So, that piece of code means that, everything that gets executed inside the context manager, will have access to the request object. Awesome isn’t it? by just executing from flask import request in any section of our code, if we are inside the context manager call, it will return us the request object belonging to the current request/response cycle!

Clean and simple right? After digging into that, my thought was, can we do that with aiohttp? The answer is yes, next section describes how we have implemented a similar behavior with aiohttp (only with the header).

How, the implementation

To recap the previous section: “We want a variable to be easily accessible from any part of our code during the request/response cycle without the need to pass it explicitly to all function calls”.

Python coroutines are executed within the asyncio loop. This loop is the one in charge of picking Futures, Tasks, etc and executing them. Every time you use an asyncio.ensure_future, await and other asynchronous calls, the code is executed within a Task instance which is scheduled inside the loop. You can think about Tasks as small units to be processed sequentially by the loop.

This gives us an object where we can store this shared data throughout the cycle. Here some things to keep in mind:

  • aiohttp request/response cycle is executed within a single Task.
  • Every time a coroutine is called with the await or yield from syntax, the code is executed in the same Task.
  • Other calls like asyncio.ensure_future, asyncio.call_soon, etc… create a new Task instance. If we want to share the context, we will have to do something there.

Seems we are onto something right? The object we want to work with is Task. After checking its API reference you can see there isn’t a structure, function call or anything that allows us to store context information but, since we are in python, we can just do task.context = {“X-CorrelationID”: “1234”}.

Integrating task context with aiohttp

If you’ve read the previous section, you know that we want to store the “X-CorrelationID” header to be easily accessible during all the request/response cycle to be able to use it during log calls, external services calls and return it in the response. To do that, we’ve coded this simple middleware:

Note the import context line. The module is just a proxy to the Task.context attribute of the current Task being executed:

Easy peasy right? by just calling context.get(key) we will get the value stored in Task.context[key] where Task is the current one being executed. By just calling context.set we will set the value for the given key.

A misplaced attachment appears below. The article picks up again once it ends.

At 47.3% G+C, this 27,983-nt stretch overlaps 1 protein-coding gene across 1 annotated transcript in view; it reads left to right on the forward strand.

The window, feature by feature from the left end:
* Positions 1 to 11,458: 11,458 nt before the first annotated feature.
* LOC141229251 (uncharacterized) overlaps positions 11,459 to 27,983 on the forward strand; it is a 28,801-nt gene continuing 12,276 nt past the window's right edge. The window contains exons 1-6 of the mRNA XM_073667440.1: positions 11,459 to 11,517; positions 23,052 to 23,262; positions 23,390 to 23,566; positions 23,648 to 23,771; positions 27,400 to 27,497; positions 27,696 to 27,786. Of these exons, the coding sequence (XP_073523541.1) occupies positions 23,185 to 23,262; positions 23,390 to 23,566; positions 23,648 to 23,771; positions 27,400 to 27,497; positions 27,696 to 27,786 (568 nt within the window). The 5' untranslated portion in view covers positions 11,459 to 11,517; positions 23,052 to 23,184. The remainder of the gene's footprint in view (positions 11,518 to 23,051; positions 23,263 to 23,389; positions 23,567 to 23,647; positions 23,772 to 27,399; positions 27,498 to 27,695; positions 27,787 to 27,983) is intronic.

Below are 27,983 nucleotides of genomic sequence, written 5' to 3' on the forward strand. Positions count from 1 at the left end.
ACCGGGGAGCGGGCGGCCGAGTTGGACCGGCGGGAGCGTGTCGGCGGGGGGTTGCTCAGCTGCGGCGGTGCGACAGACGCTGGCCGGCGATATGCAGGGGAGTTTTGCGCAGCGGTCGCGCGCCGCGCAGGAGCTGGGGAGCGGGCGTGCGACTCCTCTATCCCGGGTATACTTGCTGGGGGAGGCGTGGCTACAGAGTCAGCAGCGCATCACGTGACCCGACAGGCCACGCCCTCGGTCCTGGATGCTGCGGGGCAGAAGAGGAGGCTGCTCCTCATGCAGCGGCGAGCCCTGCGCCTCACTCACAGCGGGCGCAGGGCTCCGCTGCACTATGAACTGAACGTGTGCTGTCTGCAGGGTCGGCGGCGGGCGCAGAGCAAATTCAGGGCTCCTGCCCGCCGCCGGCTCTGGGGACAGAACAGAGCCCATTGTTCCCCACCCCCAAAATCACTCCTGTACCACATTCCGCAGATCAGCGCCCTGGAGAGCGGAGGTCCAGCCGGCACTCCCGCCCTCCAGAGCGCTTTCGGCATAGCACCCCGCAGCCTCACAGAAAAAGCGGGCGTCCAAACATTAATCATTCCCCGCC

Note that, from now on you will be able to do a context.get(“X-CorrelationID”) from ANY part of your code and it will return the needed value if existed. This for example, allows us to inject the X-CorrelationID in our logs automatically using a custom logging.Filter:

Same pattern used for injecting the header when needed to call an internal service from Skyscanner:

For simple flows which cover most of the use cases, this works so far so good!

The ensure_future & co

As previously commented, the ensure_future call returns a new Task. This means that the custom context attribute we were using before is lost during the call. For our code, we solve this by creating a new context.ensure_future call that wraps the original one:

This part is the one I’m less happy about because it’s not transparent to the user. In future versions this will be improved.

What(,) now?

I’ve moved this simple code to a github repository and called it aiotask_context. Right now it only includes the functions for getting and setting variables in the current task. Some future work I’m planning:

  • Implementing a mechanism to propagate the context when using asyncio.ensure_future, asyncio.call_soon and similar calls. Candidates are wrapping (meh) or monkey patching (uhm…).
  • Add more control to know if current code is being executed under a Task environment or not and act accordingly.
  • Include examples in the repository like the aiohttp middleware, request passing, log fields injection, etc…

Just to finish, if you have any questions or feedback, don’t hesitate to comment and ask!

References

Interesting links I used:

Other projects implementing this pattern (haven’t tried them):